Connecticut Bans Brain-Damaging Chlorpyrifos

State ends the use of pesticide on golf courses, mandates investigation of bee-killing pesticides

HARTFORD, Conn. – Gov. Ned Lamont signed Senate Bill 120 into law yesterday, banning the brain-damaging pesticide chlorpyrifos on golf courses and in other turf, lawn and ornamental settings. This ban is the first state effort to disallow other uses since the EPA recently banned the use of chlorpyrifos on food crops.  

Decades of science has clearly linked chlorpyrifos to brain damage in children, in addition to threatening the health of farmworkers and more than 1,200 endangered species. The EPA has banned use of chlorpyrifos on food crops and in certain indoor settings.  

“Connecticut has stepped up where the EPA has dragged its feet”, said Jason Davidson, Senior Food and Agriculture Campaigner with Friends of the Earth. “This bill will keep chlorpyrifos out of places that directly affect our communities, and provide safeguards for bees and other pollinators. We are thrilled to see Connecticut continue to lead in protecting people and the environment from toxic pesticides.” 

“I was proud to support the legislation banning the toxic pesticide chlorpyrifos,” said State Representative Cristin McCarthy Vahey (District 133), “I was moved not only as a lawmaker but also as a person whose father is fighting Parkinson’s disease due to his exposure to toxic pesticides during the Vietnam War. We, as elected officials, must continue to take steps to regulate pesticides known to harm human health, pollinators and the planet.”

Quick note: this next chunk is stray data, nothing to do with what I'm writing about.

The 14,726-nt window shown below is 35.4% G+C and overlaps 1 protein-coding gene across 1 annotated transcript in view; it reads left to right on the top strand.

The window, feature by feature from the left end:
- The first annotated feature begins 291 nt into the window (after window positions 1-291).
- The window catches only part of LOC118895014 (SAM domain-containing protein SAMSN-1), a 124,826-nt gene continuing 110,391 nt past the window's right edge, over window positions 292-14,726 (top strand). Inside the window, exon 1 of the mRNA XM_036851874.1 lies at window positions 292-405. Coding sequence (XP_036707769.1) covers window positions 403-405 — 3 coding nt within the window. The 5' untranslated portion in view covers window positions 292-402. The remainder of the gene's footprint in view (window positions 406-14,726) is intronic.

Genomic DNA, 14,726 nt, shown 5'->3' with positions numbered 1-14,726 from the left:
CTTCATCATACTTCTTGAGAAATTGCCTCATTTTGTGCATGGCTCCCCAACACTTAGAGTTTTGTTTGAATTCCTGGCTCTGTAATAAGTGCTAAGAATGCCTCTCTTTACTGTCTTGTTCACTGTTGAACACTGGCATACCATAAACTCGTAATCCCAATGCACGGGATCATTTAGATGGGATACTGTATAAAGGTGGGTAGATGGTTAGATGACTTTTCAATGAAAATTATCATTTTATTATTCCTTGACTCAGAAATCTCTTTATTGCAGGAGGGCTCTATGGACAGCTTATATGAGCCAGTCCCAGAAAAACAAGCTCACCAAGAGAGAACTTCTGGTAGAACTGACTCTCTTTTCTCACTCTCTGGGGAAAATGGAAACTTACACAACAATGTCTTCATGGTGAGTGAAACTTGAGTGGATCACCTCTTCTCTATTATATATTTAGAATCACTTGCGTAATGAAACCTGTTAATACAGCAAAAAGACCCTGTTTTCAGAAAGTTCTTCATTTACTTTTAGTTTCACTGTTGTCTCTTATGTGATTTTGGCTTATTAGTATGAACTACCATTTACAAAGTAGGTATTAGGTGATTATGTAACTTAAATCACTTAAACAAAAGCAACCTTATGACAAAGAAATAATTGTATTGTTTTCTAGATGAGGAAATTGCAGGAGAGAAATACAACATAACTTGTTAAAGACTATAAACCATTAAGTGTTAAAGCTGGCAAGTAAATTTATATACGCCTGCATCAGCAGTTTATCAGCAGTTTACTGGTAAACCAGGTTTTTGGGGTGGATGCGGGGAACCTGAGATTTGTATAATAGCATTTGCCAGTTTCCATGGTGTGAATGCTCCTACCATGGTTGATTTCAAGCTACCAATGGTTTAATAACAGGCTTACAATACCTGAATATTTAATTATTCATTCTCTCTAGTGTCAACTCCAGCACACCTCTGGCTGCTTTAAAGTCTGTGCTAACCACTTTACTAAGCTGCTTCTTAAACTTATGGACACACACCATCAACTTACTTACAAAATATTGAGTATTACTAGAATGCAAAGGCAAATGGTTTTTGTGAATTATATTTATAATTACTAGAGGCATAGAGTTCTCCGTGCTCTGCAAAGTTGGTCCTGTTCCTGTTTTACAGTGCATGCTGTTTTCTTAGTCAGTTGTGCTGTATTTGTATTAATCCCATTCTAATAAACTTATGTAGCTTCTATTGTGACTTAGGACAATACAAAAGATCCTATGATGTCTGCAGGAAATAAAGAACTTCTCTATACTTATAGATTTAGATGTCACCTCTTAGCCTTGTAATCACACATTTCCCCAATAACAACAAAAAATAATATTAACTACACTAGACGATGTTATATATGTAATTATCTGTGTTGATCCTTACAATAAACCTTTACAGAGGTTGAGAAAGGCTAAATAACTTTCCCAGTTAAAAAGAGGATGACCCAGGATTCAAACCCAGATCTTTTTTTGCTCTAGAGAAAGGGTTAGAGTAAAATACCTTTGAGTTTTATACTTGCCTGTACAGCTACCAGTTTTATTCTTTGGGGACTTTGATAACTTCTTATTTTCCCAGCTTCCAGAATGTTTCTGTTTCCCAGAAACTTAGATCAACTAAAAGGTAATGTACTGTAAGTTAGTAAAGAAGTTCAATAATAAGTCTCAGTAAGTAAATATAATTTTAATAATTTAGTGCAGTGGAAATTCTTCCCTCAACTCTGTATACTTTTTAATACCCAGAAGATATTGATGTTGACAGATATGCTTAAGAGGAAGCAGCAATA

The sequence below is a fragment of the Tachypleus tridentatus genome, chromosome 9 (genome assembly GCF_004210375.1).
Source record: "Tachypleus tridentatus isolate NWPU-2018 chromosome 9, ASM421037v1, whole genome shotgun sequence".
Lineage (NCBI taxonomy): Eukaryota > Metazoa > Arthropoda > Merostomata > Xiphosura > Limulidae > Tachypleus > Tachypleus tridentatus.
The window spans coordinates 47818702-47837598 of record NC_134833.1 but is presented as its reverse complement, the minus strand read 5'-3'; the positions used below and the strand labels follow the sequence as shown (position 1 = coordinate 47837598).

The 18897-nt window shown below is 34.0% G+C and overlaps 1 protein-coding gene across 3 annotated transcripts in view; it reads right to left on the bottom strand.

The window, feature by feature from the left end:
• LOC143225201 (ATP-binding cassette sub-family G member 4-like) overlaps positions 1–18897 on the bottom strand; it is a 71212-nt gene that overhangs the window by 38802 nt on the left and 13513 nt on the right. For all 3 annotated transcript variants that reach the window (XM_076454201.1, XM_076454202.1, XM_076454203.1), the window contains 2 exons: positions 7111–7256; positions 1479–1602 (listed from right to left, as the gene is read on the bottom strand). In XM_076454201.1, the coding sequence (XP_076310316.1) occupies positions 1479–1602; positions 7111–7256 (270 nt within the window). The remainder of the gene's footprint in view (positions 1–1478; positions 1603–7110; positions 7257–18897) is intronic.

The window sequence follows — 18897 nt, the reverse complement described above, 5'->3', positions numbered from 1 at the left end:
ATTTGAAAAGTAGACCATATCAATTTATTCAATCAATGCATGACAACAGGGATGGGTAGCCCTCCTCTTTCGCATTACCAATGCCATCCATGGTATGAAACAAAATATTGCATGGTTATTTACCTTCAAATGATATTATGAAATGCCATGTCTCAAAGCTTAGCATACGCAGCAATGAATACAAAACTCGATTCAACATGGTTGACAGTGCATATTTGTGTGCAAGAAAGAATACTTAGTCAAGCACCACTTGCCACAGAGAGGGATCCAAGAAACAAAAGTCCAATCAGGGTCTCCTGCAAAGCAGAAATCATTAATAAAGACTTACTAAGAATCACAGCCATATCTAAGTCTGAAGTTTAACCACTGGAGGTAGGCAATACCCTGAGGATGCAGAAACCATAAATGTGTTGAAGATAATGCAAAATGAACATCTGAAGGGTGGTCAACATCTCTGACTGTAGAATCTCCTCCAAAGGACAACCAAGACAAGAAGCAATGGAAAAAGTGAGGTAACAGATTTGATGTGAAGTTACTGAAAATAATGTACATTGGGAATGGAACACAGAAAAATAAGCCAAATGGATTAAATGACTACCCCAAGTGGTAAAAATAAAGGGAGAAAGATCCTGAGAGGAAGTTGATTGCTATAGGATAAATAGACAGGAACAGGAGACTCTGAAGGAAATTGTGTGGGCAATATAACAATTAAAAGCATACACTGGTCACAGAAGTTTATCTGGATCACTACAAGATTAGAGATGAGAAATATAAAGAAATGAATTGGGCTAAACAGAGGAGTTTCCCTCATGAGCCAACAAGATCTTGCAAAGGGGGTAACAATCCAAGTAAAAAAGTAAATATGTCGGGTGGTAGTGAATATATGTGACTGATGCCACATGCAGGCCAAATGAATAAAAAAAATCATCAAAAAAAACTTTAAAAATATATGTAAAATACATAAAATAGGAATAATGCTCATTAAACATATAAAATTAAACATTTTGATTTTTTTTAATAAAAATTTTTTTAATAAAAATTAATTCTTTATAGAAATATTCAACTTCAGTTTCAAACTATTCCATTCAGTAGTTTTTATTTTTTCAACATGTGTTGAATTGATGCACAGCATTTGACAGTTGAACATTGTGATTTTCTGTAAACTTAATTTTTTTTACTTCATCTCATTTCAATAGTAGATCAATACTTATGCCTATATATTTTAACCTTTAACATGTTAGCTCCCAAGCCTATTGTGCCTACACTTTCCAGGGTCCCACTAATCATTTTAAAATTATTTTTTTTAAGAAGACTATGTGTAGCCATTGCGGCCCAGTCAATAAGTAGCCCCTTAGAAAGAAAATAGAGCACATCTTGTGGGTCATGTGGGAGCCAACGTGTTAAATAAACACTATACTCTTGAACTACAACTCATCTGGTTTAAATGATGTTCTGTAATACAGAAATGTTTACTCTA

By taking further action on chlorpyrifos, the Connecticut legislature is acknowledging that EPA decisions are not adequately protective of public health and the environment,” said Drew Toher, Community Resource and Policy Director at Beyond Pesticides. “We urge lawmakers to continue this work by eliminating toxic pesticide use that puts resident and worker health, and the fragile ecology we rely upon in danger.” 

“Advocates have been working to ban chlorpyrifos in CT for over four years. Given the opposition in past years, the unanimous vote in the House and the Senate is proof that opinions surrounding pesticide use is shifting,” said Tara Cook-Littman, an Environmental Advocate in Connecticut. “We must continue the important work of educating legislators and the public about the health and environmental impact of toxic pesticides.” 

Communications contact: Kerry Skiff, (202) 222-0723, [email protected] 

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